The World Health Organization classification of tumors of the urinary system and male genital organs 2016 and the International Society Urological Pathology 2012 Vancouver classification have recognized RCC with leiomyomatous stroma (RCCLMS) as a provisional entity subtype., RCC with leiomyomatous or angioleiomyomatous-like stoma (RCCLMS) is often seen in inherited renal cancer syndromes such as tuberous sclerosis complex (TSC) and von Hippel-Lindau disease (VHL). Immunohistochemically, these tumors are positive for cytokeratin (CK) 7 and CD10 immunomarkers. Here is a case of RCCLMS in a female with noninherited renal cancer syndrome.
| Case Report|| |
A 69-year-old female presented with abdominal pain, vomiting, and fever for a week. The initial ultrasound examination revealed a hypoechoic endophytic lesion in the upper pole of the right kidney. Her renal function was normal. Contrast-enhanced computed tomography and magnetic resonance imaging [Figure 1]a, [Figure 1]b, [Figure 1]c showed a well-defined heterogeneous endophytic enhancing solid mass of 4 cm × 4 cm size in the upper pole of the right kidney.
|Figure 1: (a and b) Contrast-enhanced computed tomography of the abdomen showing well-defined, completely endophytic tumor in the upper pole of the right kidney (hollow arrow), (c) magnetic resonance imaging of the abdomen confirmed the nature of tumor and noninvolvement of Pelvicalyceal System (PCS) (hollow arrow), (d) Peroperative picture showing completely covered nature of tumor by surrounding renal parenchyma (hollow arrow), (e) excised specimen after partial nephrectomy with preserved renal parenchyma margin (arrowheads)|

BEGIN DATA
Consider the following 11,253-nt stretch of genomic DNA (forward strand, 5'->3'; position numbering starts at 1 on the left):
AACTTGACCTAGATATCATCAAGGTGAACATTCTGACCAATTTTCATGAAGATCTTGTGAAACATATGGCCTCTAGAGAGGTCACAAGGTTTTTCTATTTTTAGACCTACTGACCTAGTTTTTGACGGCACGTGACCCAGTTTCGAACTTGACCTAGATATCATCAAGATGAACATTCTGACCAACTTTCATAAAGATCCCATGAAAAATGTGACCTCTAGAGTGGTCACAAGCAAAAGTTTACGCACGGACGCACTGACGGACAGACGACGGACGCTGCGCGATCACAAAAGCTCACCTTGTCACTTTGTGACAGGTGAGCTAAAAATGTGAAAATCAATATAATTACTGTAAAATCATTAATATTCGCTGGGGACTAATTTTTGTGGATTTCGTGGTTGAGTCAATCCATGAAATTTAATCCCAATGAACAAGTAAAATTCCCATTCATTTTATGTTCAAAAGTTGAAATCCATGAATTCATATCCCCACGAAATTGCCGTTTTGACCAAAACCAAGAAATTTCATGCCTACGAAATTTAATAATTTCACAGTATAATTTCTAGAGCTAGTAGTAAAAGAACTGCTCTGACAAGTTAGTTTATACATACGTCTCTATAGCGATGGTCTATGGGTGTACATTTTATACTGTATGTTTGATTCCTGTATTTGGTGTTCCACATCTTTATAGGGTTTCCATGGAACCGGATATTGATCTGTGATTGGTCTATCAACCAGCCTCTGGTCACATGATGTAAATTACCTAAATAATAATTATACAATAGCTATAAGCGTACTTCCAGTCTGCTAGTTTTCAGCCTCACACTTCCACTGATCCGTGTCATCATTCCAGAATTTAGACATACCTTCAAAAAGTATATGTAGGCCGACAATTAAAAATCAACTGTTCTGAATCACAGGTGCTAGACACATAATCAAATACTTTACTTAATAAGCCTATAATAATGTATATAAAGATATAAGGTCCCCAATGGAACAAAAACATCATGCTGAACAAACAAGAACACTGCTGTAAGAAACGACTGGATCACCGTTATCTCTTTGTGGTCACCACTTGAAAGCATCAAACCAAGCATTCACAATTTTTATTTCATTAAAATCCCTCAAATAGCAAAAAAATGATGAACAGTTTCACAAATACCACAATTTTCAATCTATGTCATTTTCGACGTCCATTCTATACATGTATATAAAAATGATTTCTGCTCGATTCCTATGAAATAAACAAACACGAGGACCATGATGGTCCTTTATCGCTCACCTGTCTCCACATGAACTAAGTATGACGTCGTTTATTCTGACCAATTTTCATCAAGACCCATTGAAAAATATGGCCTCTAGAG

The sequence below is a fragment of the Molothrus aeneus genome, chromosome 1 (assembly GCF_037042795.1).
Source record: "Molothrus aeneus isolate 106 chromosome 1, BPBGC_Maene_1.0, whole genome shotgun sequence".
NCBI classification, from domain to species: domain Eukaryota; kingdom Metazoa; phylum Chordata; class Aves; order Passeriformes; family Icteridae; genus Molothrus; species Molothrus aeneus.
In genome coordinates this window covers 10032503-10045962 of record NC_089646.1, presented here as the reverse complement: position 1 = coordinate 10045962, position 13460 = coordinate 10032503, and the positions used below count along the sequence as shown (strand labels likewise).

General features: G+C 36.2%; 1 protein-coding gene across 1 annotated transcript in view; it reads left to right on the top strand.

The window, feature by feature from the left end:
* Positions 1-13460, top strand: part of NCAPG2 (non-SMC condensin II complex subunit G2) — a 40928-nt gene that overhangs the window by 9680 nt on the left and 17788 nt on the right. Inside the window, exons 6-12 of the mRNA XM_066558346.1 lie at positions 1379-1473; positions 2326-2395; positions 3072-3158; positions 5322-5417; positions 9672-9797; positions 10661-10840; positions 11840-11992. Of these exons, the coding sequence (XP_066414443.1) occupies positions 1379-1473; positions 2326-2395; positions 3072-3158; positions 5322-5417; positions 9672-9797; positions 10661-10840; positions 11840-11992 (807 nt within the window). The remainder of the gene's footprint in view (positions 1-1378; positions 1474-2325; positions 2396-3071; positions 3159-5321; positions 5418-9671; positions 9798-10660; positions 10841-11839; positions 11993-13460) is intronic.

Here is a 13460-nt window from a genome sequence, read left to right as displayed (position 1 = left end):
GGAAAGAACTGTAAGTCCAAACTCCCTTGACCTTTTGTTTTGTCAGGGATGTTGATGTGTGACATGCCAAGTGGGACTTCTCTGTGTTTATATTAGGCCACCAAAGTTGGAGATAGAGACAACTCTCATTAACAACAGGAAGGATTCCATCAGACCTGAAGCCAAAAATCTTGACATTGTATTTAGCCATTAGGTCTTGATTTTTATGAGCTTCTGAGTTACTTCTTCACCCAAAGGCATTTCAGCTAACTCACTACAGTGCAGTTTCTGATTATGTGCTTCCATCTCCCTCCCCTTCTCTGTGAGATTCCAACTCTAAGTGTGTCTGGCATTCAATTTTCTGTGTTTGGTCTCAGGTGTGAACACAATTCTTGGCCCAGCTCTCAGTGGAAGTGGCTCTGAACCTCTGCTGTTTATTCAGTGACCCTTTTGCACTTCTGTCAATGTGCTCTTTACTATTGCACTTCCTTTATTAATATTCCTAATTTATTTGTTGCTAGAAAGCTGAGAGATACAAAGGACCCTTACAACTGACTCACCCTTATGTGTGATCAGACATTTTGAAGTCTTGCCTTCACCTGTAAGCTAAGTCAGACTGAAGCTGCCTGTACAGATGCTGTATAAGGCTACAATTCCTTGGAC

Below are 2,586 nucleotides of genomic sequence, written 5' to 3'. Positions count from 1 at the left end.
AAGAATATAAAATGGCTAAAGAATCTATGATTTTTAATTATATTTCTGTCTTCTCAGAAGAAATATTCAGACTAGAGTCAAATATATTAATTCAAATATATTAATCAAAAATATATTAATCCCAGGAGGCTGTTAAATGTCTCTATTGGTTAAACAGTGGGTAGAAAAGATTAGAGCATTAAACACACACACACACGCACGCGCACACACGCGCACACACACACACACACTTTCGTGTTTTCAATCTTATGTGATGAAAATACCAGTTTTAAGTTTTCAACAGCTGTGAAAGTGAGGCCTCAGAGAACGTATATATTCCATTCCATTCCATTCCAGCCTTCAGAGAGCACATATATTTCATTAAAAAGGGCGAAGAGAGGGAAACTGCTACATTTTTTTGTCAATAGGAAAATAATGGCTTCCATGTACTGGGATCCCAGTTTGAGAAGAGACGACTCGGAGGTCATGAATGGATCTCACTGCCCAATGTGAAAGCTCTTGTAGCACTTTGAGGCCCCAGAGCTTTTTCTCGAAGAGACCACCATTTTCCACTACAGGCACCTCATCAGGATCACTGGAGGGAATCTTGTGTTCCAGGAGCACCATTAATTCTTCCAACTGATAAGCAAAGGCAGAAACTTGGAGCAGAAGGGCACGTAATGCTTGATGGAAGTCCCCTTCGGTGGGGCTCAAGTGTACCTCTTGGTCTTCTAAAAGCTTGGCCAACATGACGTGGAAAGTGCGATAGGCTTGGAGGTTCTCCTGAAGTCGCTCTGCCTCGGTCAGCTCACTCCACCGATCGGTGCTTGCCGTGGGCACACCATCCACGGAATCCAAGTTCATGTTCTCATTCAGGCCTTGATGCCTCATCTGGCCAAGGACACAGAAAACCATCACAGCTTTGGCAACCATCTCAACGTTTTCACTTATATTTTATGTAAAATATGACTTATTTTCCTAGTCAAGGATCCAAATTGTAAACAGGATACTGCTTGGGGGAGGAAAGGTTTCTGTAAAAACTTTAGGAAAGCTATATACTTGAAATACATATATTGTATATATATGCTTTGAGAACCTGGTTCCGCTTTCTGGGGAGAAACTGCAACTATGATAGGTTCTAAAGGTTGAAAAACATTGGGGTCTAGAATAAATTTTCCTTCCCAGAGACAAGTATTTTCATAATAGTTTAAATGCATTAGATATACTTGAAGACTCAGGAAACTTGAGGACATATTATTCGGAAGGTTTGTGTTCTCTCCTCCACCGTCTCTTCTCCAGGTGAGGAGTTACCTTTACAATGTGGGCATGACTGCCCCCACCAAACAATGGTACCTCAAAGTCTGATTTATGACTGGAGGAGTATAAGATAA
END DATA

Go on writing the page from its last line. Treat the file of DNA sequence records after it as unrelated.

Click here to view
She had a significant medical history of multiple uterine fibroids, for which early hysterectomy was performed at the age of 35 years. She also had multiple occasions of excision of cutaneous leiomyomas. However, she had no clinical features of TSC.
Right open partial nephrectomy was performed since the tumor was endophytic in nature and close to the pelvicalyceal system. The tumor mass was excised completely with normal renal parenchymal margin [Figure 1]d and [Figure 1]e. Histopathological evaluation of the mass revealed clear RCC with prominent angioleiomyomatous stroma (RCCLMS) [Figure 2]. No lipomatous component was noted.
|Figure 2: (a) Tumor showing clear cells in the tubular pattern (asterisk) separated by smooth muscle fibers and blood vessels (hollow arrows), (b) clear cells showing low-grade nuclei and smooth muscle fibers (hollow arrows). Immunohistochemistry staining: (c) positivity for smooth muscle actin in stroma (solid arrows), (d) diffuse positivity for pan cytokeratin (cytokeratin 7) in tumor cells (hollow arrows), (e) negative for CD 10 in tubular cells (asterisk), (f) negative for myogenin (asterisk)|
Click here to view